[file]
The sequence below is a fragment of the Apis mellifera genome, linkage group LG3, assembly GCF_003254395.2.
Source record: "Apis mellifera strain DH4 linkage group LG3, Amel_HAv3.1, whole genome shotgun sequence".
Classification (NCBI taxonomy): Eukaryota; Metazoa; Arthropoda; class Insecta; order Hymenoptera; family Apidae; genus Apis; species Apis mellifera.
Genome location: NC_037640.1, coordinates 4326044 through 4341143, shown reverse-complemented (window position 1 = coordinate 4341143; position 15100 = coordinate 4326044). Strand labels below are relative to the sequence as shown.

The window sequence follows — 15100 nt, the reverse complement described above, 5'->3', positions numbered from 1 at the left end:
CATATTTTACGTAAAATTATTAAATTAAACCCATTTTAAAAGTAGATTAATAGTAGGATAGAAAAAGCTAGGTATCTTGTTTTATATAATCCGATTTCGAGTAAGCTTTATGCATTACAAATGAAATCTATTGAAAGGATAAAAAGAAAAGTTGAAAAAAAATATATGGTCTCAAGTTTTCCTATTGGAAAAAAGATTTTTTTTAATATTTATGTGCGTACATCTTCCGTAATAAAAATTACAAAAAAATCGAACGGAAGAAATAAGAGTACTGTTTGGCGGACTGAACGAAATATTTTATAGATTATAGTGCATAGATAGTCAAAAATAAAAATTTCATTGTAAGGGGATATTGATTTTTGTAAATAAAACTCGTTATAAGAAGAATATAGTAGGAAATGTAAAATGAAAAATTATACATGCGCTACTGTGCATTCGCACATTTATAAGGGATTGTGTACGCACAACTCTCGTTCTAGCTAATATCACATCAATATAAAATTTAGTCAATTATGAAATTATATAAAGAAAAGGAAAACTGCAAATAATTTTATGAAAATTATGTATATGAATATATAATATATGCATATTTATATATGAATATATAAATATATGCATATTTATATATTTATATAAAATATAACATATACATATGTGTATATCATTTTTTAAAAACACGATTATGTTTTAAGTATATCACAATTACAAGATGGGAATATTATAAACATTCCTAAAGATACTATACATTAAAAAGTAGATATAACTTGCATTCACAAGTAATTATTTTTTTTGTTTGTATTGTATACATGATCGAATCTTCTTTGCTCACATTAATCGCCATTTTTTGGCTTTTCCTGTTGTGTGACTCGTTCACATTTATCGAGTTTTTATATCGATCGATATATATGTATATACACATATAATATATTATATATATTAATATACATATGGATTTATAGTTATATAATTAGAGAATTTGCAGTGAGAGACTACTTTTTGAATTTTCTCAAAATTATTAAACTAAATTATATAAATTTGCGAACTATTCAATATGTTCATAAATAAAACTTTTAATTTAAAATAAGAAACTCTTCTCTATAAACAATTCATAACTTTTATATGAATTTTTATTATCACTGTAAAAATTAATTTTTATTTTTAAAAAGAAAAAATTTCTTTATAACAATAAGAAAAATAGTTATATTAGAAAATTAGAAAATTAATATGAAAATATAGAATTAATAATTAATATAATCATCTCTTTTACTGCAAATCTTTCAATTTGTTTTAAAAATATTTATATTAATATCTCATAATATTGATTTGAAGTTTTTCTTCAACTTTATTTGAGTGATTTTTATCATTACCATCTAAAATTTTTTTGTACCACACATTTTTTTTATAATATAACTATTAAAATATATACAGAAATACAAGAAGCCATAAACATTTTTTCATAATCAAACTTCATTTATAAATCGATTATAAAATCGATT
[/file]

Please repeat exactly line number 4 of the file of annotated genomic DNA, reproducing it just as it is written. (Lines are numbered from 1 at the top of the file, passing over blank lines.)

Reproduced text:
Genome location: NC_037640.1, coordinates 4326044 through 4341143, shown reverse-complemented (window position 1 = coordinate 4341143; position 15100 = coordinate 4326044). Strand labels below are relative to the sequence as shown.